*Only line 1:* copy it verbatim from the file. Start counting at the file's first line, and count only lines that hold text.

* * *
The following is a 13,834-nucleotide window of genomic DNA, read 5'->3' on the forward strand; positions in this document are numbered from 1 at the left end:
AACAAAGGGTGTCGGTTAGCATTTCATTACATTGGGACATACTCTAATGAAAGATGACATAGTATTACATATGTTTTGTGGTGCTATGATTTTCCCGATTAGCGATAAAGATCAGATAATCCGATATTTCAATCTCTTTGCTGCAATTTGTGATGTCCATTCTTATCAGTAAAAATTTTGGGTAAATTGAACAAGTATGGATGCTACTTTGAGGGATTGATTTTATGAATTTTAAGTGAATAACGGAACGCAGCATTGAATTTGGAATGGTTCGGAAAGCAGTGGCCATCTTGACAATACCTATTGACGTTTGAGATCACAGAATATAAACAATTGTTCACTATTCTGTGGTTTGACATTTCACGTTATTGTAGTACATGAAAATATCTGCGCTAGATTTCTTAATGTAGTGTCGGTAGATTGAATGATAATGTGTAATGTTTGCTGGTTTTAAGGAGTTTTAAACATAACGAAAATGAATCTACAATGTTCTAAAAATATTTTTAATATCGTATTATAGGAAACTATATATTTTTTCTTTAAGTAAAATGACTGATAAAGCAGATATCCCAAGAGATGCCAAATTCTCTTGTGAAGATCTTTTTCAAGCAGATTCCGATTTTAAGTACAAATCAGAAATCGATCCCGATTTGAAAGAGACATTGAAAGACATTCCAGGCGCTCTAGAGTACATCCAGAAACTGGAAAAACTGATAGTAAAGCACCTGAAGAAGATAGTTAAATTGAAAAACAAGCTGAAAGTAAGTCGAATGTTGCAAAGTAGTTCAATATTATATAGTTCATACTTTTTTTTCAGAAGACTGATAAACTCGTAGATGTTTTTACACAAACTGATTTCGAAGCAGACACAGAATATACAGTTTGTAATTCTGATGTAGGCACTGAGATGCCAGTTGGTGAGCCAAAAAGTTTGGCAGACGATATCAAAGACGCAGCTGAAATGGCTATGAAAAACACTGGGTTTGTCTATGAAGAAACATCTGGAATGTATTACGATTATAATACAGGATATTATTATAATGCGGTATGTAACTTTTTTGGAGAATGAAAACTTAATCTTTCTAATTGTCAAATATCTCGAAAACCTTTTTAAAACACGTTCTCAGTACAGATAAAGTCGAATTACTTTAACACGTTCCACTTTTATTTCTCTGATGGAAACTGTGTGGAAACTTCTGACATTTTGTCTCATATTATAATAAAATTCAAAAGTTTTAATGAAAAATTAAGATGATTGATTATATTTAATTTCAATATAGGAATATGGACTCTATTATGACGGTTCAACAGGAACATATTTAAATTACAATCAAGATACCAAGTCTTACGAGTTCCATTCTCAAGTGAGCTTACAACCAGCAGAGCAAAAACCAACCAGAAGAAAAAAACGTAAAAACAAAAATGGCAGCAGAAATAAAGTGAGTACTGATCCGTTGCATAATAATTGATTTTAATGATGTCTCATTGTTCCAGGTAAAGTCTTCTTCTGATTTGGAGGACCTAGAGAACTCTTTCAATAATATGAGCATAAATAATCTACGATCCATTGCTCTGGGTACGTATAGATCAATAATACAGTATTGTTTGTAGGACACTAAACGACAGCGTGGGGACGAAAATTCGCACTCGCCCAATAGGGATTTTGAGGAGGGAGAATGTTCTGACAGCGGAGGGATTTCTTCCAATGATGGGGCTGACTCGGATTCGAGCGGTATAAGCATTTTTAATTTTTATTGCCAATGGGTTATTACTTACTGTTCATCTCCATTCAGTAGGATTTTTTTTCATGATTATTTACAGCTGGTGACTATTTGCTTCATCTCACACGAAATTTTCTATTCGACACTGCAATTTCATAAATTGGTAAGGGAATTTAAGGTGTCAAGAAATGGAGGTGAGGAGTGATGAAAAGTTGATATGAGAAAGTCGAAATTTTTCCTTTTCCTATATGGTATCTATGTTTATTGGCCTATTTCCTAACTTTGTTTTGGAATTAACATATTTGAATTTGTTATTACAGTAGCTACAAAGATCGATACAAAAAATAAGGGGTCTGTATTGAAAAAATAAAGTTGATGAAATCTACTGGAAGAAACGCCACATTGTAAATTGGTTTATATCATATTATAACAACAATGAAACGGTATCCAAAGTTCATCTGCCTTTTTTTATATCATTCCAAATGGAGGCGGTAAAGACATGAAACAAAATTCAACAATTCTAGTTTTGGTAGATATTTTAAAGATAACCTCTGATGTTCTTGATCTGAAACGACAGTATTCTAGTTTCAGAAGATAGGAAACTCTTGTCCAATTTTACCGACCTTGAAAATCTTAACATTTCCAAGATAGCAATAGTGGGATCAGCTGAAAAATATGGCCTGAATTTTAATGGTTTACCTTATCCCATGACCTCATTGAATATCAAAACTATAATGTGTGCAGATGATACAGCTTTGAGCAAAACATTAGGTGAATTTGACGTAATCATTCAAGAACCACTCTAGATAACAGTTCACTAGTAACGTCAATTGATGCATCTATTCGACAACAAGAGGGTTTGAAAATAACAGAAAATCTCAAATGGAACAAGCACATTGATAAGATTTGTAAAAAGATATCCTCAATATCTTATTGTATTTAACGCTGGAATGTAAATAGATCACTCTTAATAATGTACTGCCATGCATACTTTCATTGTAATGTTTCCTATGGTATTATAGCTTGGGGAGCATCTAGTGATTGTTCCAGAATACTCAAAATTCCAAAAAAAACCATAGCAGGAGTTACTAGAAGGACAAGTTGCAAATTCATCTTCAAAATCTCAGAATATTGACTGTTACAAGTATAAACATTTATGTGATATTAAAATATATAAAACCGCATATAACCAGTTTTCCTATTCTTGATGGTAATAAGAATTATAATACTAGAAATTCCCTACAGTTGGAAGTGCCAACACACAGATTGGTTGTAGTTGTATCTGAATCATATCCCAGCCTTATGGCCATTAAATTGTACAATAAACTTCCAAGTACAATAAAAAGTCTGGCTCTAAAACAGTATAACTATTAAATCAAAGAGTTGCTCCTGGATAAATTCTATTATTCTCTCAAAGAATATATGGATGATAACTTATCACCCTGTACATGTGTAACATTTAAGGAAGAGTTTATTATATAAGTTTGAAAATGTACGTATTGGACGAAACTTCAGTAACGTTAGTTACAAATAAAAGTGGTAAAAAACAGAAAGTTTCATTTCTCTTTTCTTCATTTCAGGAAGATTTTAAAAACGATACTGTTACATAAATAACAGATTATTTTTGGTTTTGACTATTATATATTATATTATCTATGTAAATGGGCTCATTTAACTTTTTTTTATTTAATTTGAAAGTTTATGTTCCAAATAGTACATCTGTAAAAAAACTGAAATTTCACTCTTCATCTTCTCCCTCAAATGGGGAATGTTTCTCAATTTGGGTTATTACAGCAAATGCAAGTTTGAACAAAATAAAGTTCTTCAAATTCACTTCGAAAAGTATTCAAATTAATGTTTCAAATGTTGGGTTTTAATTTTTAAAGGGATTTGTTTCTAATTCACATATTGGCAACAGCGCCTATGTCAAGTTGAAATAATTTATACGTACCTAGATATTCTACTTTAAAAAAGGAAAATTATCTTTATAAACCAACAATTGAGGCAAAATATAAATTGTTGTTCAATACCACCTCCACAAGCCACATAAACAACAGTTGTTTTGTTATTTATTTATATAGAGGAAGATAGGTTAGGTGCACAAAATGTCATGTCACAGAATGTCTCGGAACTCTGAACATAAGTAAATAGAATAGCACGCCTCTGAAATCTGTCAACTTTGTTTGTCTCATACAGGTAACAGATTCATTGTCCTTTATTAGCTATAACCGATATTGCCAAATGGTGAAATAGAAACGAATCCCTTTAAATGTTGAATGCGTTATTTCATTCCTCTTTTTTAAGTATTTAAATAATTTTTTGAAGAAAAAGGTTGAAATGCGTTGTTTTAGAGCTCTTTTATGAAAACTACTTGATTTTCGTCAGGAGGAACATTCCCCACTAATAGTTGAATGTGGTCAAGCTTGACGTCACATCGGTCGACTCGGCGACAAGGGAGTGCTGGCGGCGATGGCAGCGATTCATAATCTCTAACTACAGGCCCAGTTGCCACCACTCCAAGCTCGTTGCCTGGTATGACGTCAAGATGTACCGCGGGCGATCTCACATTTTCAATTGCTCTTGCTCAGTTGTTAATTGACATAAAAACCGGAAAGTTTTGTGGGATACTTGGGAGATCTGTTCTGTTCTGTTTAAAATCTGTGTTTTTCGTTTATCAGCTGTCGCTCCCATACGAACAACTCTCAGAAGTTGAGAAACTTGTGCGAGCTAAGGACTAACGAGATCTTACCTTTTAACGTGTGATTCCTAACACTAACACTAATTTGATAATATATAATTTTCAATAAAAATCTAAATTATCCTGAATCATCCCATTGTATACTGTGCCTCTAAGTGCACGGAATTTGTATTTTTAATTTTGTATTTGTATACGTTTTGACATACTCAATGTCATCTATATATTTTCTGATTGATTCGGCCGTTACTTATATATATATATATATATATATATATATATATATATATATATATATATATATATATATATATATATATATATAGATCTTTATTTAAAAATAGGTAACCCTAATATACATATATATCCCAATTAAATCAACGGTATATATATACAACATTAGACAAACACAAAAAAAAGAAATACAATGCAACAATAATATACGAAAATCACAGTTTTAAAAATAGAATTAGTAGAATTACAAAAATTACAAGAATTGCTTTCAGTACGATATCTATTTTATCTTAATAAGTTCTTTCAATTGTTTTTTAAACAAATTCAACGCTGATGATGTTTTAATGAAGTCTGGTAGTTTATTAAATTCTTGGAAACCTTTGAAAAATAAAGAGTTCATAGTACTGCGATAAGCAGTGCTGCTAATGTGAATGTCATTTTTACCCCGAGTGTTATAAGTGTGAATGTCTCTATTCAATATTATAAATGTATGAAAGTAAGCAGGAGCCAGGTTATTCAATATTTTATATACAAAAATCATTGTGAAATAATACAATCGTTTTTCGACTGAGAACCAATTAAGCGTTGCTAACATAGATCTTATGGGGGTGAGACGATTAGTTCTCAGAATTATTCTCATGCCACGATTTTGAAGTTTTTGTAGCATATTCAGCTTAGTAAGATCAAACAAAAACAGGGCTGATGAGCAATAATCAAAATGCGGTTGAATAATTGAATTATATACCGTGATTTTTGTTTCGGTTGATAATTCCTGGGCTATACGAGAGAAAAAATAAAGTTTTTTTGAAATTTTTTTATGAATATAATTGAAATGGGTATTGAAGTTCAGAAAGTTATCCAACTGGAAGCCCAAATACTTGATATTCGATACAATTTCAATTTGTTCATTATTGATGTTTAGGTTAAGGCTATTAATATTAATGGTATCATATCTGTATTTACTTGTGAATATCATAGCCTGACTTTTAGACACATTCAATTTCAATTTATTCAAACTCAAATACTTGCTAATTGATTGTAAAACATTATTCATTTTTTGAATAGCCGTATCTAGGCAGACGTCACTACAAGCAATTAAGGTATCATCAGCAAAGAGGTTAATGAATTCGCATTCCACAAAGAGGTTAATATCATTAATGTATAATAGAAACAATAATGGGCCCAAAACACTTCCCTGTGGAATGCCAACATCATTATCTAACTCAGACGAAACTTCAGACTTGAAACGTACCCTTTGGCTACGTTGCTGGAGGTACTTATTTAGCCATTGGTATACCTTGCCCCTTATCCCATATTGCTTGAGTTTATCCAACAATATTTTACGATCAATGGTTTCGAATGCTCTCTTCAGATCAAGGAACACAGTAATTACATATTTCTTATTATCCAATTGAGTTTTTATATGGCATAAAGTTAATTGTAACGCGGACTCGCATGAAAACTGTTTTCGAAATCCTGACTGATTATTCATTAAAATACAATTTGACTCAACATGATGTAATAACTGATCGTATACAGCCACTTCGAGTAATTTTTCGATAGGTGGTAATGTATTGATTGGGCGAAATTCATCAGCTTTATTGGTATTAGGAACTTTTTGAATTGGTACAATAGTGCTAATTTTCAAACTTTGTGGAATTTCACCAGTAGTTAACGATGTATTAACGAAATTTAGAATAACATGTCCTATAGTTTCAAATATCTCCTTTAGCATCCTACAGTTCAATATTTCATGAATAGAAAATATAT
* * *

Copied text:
The following is a 13,834-nucleotide window of genomic DNA, read 5'->3' on the forward strand; positions in this document are numbered from 1 at the left end: